At the fifth annual SABR/IWBC Women in Baseball Conference on September 30, 2023, an Umpires Panel included Greta Langhenry, Sophiyah Liu, and moderator Perry Barber.
- Video: Click here to watch a replay of the Umpires Panel (YouTube)
Here are some highlights:
On her first day at umpire school
Langhenry: “The instructor asked the room — there were about a hundred of us in the room — ‘Has anybody here never umpired before?’ I was in the front row, and I raised my hand. The instructor looked around the room and said, ‘Interesting.’ I turned around to see what the rest of the room looked like, and I was the only person with my hand up, and I was the only woman in the room. So, knowing what that felt like, it can be intimidating sometimes if you don’t understand. Then the next day, or the day after, to raise your hand, knowing I am the only one who has never done this and I am the only woman here, and I don’t want other women to feel that way.”
On why clinics supporting women umpires are so important
- Barber: “Those clinics are really setting a new template for how to draw women to the diamond, because umpire school is expensive. Back when I went in the 1980s, it was $600 for the month, and that included the hotel, but now it’s several thousand dollars, plus the time you have to invest. And that’s what deters a lot of women from doing that … because women lead very busy lives in ways men often don’t. So that kind of support is very, very important; the financial support as well as emotional support.”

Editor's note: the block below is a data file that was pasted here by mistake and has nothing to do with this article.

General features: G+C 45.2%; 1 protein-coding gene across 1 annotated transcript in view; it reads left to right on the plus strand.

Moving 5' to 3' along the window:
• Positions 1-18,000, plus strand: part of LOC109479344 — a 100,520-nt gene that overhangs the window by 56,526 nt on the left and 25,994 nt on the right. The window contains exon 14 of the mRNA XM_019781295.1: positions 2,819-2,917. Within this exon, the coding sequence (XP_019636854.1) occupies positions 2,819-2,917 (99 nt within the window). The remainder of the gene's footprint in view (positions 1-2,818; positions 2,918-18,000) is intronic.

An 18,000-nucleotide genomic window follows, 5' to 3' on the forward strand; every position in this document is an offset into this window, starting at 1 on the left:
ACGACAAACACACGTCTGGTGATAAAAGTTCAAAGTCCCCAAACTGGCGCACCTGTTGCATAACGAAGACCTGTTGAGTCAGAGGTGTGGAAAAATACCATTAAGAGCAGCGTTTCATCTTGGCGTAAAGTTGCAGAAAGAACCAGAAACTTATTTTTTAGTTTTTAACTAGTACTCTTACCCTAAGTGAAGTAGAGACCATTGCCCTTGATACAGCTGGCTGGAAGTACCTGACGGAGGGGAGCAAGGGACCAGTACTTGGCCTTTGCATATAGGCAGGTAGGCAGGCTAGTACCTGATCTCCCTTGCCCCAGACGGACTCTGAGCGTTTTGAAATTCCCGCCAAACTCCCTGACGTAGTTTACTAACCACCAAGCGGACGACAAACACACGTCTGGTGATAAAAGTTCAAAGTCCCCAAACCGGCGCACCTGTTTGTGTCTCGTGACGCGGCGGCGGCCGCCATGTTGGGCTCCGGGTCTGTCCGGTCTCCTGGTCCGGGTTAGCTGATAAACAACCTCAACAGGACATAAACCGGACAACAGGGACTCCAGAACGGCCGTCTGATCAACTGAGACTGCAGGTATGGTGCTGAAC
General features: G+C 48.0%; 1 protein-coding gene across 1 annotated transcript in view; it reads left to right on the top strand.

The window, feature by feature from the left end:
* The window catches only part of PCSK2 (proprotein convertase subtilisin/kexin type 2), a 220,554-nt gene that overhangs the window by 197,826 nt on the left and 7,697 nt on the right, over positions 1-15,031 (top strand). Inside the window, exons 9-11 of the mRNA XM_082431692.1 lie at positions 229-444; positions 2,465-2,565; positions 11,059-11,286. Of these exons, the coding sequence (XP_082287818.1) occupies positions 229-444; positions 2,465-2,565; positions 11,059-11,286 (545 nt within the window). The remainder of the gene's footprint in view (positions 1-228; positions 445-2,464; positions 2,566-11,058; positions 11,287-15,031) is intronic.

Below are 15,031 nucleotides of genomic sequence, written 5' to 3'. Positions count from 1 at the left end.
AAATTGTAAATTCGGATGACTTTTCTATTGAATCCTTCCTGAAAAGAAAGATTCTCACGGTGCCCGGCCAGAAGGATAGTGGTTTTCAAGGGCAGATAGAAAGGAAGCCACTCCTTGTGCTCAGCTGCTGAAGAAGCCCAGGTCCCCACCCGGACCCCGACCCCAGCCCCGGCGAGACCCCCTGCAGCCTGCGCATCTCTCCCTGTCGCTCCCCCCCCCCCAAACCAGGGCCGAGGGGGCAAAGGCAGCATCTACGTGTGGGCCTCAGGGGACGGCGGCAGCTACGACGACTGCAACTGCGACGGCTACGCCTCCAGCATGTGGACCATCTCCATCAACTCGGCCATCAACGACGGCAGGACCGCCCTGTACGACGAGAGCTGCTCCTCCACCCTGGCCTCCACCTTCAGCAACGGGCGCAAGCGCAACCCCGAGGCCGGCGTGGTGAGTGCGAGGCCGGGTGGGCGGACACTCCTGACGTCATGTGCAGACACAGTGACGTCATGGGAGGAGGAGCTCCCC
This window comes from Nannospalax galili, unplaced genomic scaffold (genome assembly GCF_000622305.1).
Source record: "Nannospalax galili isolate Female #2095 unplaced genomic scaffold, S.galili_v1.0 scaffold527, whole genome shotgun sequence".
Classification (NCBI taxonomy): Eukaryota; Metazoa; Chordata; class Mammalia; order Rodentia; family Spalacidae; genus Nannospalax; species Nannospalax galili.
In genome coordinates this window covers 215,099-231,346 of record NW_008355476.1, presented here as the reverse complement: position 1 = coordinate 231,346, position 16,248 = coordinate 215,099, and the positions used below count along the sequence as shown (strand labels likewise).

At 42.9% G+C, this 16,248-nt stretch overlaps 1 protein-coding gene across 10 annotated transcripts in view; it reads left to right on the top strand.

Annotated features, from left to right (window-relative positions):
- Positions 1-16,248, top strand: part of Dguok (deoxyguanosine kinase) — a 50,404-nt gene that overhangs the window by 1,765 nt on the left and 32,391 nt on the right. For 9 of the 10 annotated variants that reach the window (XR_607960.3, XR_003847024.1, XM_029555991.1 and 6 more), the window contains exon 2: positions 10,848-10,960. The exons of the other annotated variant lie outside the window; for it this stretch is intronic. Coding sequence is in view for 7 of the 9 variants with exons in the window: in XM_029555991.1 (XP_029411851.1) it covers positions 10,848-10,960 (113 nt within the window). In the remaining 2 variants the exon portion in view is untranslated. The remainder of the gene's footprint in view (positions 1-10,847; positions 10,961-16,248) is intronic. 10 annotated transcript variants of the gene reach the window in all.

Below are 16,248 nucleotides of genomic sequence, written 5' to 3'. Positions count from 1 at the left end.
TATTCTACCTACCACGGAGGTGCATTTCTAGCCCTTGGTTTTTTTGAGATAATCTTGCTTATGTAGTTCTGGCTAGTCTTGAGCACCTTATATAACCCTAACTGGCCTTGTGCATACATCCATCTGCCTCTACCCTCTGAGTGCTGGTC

On recruiting more women to umpire in baseball
- Langhenry: “If you can see it, you can be it. If I had seen a woman in an umpire uniform when I was 20, I would’ve gone to umpire school when I was 20, and not when I was 35. And it might have turned out differently for me. So what I am trying to do now with Level Ump is get those pictures out, get those stories out, and be a place that people can come to share their story with me, ask me questions about the rules, ask me what it is like to work (as an umpire).”
- Liu: “At the beginning, I didn’t have any role models, but I’m very lucky that in 2006 there was a Women’s World Cup in Taipei. And Lisa (Turbitt) was the umpire, so you could see that women can do that. So when I argue with other umpires, I will ask them why there are American women umpires. ‘How come in Taiwan, they are not allowed?'”
On her initial experiences as an umpire
- Liu: “I started to become an umpire in 2006, and I really had a very, very tough time. … In Asia, women’s rights are not as equal as men. So when I tried to become an umpire, I realized some taboos in our baseball culture. For example, there was an old saying that ‘girls are not allowed’ …”
- Barber: “From what I’ve read, girls weren’t – even though you umpired – girls were not permitted to work the plate when you first started. Is that true?”
- Liu: “Yeah, at the beginning because I was not allowed to touch the ball … so it was spooky.”
On her mission with her nonprofit Level Ump
- Langhenry: “Our mission is to support women and other underrepresented groups in baseball. Throughout history, umpires have looked a certain way, and certainly that’s fine. I am not here to say anything bad about that, but I don’t see any reason why women, people of color, or people from the LGBTQ+ community couldn’t be umpires. There’s nothing inherently masculine about the job or anything else. So our goal is to help support women and underrepresented groups if they want to become umpires because it can become lonely when you are the only one.”
Transcription assistance by Jacob Baugher.
For more coverage of the 2023 SABR/IWBC Women in Baseball Conference, visit SABR.org/women-in-baseball-conference/2023.
Originally published: October 8, 2023. Last Updated: October 8, 2023.